White Papers | March, 2020
It is always the Board’s responsibility to make plans that protect the organization and its stakeholders from harm. Until the COVID-19 impact is better understood it is impossible to make conclusions about how good – or bad – the situation may be.
As the COVID-19 virus moves into North America, NOW is the time to execute good governance responsibility.
Four Greatest Risks to Every Organization
1.Supply chain disruption
Supplies out of Asia (including food, components, autos, and technology) are already disrupted and the ripple effects are being realized. Without Board contingency planning, organizations will find themselves unable to continue with parts or all their business.
Big industries are already being disrupted. Travel is one of the largest industries in the world with one in ten people working in the business. Airlines and cruise lines are highly leveraged, and similarly the impact of much lower demand across all industries may be impossible for some organizations to bear. Boards are working with their management teams to identify potential disruptors with serious impact.
Front line service workers will be at greatest risk. Sales Reps and those working in the service industry who regularly interact with customers will be at risk. It will be very difficult for many businesses to continue if labor disruptions are substantial.
Financial disruption is the ultimate impact for all organizations. As supplies, demand and labor are negatively impacted, business revenues, personal incomes, donations and even funding will be impacted. Careful planning at the Board level is required to ensure organizations remain sustainable.
Steps to Boardroom Preparedness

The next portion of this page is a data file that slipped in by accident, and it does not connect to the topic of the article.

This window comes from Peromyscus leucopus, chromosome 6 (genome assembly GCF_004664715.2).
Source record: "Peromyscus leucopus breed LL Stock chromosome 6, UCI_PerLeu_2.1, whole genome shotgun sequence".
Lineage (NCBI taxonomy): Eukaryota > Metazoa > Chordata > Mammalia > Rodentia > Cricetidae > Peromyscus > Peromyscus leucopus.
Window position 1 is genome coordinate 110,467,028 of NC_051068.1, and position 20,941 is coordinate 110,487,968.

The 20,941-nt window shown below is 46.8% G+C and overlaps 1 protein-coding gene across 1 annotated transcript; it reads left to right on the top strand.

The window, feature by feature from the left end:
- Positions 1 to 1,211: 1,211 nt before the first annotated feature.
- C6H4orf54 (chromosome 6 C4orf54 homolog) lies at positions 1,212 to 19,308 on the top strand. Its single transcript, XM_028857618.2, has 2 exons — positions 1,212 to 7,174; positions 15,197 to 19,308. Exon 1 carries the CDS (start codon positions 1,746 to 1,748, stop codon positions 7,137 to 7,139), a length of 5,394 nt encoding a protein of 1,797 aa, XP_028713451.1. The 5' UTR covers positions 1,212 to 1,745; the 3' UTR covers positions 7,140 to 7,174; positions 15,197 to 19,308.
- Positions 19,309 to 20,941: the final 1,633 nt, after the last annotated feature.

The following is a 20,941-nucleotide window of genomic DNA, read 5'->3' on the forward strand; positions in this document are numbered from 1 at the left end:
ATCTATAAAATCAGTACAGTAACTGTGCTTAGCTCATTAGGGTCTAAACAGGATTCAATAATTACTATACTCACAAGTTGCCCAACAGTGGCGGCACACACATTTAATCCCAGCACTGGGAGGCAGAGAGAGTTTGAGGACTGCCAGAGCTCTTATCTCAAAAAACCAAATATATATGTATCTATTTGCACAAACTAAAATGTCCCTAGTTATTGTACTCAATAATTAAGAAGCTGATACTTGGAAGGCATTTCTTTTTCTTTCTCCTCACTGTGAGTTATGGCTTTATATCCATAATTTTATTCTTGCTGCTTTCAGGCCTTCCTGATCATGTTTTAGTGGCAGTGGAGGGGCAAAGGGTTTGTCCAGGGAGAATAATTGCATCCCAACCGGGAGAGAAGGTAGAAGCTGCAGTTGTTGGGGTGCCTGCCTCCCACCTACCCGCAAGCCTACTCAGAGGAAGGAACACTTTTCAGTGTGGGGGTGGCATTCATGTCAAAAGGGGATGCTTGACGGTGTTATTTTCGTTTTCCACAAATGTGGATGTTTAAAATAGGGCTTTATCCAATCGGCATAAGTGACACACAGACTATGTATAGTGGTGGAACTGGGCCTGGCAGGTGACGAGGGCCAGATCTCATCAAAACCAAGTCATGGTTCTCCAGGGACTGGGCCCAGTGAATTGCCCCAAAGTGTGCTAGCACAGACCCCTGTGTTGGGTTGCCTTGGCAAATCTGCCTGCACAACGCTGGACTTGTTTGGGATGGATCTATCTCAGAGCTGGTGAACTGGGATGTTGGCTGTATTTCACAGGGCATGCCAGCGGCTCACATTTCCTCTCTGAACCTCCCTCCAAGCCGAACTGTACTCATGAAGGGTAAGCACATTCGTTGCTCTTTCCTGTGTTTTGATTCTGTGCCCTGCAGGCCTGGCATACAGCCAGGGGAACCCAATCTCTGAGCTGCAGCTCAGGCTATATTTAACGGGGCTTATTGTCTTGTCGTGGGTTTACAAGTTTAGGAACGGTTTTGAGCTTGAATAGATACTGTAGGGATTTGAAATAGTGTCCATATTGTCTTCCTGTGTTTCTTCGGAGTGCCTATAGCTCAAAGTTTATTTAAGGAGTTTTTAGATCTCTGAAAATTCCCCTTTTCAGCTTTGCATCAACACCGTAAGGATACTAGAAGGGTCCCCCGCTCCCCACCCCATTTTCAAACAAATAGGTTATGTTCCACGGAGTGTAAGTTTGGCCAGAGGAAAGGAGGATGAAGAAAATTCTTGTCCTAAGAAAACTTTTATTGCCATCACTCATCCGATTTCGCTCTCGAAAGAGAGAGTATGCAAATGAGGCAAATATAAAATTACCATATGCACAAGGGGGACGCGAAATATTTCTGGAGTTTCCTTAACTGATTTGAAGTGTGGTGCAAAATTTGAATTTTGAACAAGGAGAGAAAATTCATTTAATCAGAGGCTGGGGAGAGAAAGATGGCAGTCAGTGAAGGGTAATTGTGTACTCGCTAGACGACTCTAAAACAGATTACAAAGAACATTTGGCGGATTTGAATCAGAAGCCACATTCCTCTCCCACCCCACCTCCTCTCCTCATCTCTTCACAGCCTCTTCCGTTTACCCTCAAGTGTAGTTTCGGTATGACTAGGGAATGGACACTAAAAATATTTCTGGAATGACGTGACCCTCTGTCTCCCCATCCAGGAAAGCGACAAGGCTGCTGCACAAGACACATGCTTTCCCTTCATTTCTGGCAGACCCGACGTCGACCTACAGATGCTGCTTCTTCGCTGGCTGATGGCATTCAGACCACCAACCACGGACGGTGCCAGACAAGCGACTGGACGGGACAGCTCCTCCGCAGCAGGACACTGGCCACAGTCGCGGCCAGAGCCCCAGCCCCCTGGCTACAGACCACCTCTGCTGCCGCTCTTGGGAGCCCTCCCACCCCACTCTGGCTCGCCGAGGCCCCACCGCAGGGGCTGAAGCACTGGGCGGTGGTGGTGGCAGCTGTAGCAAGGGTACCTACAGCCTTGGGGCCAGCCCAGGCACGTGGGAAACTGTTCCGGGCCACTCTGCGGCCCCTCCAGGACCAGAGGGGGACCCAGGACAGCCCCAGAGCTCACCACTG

Ask for a report from the leadership team on the potential threats to the organization caused by COVID-19. The minimum checklist for the items to be reported include supply chain, demand, labor and financial impact. The Board or a Committee of the Board should meet with leadership to review and discuss.
With risk factors identified, direct the leadership team to prepare plans for mitigating the risks that are serious. It’s common to identify degrees of impact, e.g., worst case, best case and projected scenarios. Where no mitigation of the risk exists, plans for dealing with the implications should be developed. The Board should be fully informed of these plans and formally approve the approach.
Boards of organizations required to disclose business changes should be working with management to do so. Public companies and others are required by policy to report business changes and the projected impact. Boards should begin working with the management team to communicate appropriately.
Immediately institute a formal communication process that provides regular COVID-19 status updates. These updates to the Board should include situational changes, planning progress and execution results. The Board should be consistently current with the organization’s status regarding COVID-19.
For specific questions regarding Board preparedness, good governance practices, and executive search needs, reach out to the DHR Global Board & CEO Practice.
Global Managing Partner